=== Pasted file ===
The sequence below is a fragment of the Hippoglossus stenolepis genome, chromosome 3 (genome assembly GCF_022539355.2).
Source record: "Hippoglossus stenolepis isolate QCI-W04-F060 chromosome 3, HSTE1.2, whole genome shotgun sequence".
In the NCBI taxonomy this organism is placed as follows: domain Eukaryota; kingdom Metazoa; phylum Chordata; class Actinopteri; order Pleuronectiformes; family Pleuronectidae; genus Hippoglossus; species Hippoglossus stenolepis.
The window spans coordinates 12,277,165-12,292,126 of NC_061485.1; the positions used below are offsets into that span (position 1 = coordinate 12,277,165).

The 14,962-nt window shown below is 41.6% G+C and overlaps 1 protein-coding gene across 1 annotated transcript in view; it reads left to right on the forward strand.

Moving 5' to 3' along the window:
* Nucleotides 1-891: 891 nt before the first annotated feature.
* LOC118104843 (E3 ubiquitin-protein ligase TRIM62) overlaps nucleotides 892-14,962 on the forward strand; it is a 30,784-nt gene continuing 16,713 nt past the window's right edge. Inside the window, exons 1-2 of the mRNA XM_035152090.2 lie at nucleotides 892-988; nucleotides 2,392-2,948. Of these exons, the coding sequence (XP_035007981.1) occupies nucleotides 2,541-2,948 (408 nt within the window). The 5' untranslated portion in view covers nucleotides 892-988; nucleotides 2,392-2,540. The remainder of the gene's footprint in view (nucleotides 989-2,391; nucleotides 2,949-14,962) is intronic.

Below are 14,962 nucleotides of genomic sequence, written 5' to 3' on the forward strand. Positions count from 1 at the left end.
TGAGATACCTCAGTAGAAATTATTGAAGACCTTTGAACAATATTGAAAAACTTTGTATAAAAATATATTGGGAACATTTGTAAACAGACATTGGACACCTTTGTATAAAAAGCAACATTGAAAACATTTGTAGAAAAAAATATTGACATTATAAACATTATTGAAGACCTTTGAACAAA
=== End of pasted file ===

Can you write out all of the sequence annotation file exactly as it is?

The sequence below is a fragment of the Hippoglossus stenolepis genome, chromosome 3 (genome assembly GCF_022539355.2).
Source record: "Hippoglossus stenolepis isolate QCI-W04-F060 chromosome 3, HSTE1.2, whole genome shotgun sequence".
In the NCBI taxonomy this organism is placed as follows: domain Eukaryota; kingdom Metazoa; phylum Chordata; class Actinopteri; order Pleuronectiformes; family Pleuronectidae; genus Hippoglossus; species Hippoglossus stenolepis.
The window spans coordinates 12,277,165-12,292,126 of NC_061485.1; the positions used below are offsets into that span (position 1 = coordinate 12,277,165).

The 14,962-nt window shown below is 41.6% G+C and overlaps 1 protein-coding gene across 1 annotated transcript in view; it reads left to right on the forward strand.

Moving 5' to 3' along the window:
* Nucleotides 1-891: 891 nt before the first annotated feature.
* LOC118104843 (E3 ubiquitin-protein ligase TRIM62) overlaps nucleotides 892-14,962 on the forward strand; it is a 30,784-nt gene continuing 16,713 nt past the window's right edge. Inside the window, exons 1-2 of the mRNA XM_035152090.2 lie at nucleotides 892-988; nucleotides 2,392-2,948. Of these exons, the coding sequence (XP_035007981.1) occupies nucleotides 2,541-2,948 (408 nt within the window). The 5' untranslated portion in view covers nucleotides 892-988; nucleotides 2,392-2,540. The remainder of the gene's footprint in view (nucleotides 989-2,391; nucleotides 2,949-14,962) is intronic.

Below are 14,962 nucleotides of genomic sequence, written 5' to 3' on the forward strand. Positions count from 1 at the left end.
TGAGATACCTCAGTAGAAATTATTGAAGACCTTTGAACAATATTGAAAAACTTTGTATAAAAATATATTGGGAACATTTGTAAACAGACATTGGACACCTTTGTATAAAAAGCAACATTGAAAACATTTGTAGAAAAAAATATTGACATTATAAACATTATTGAAGACCTTTGAACAAA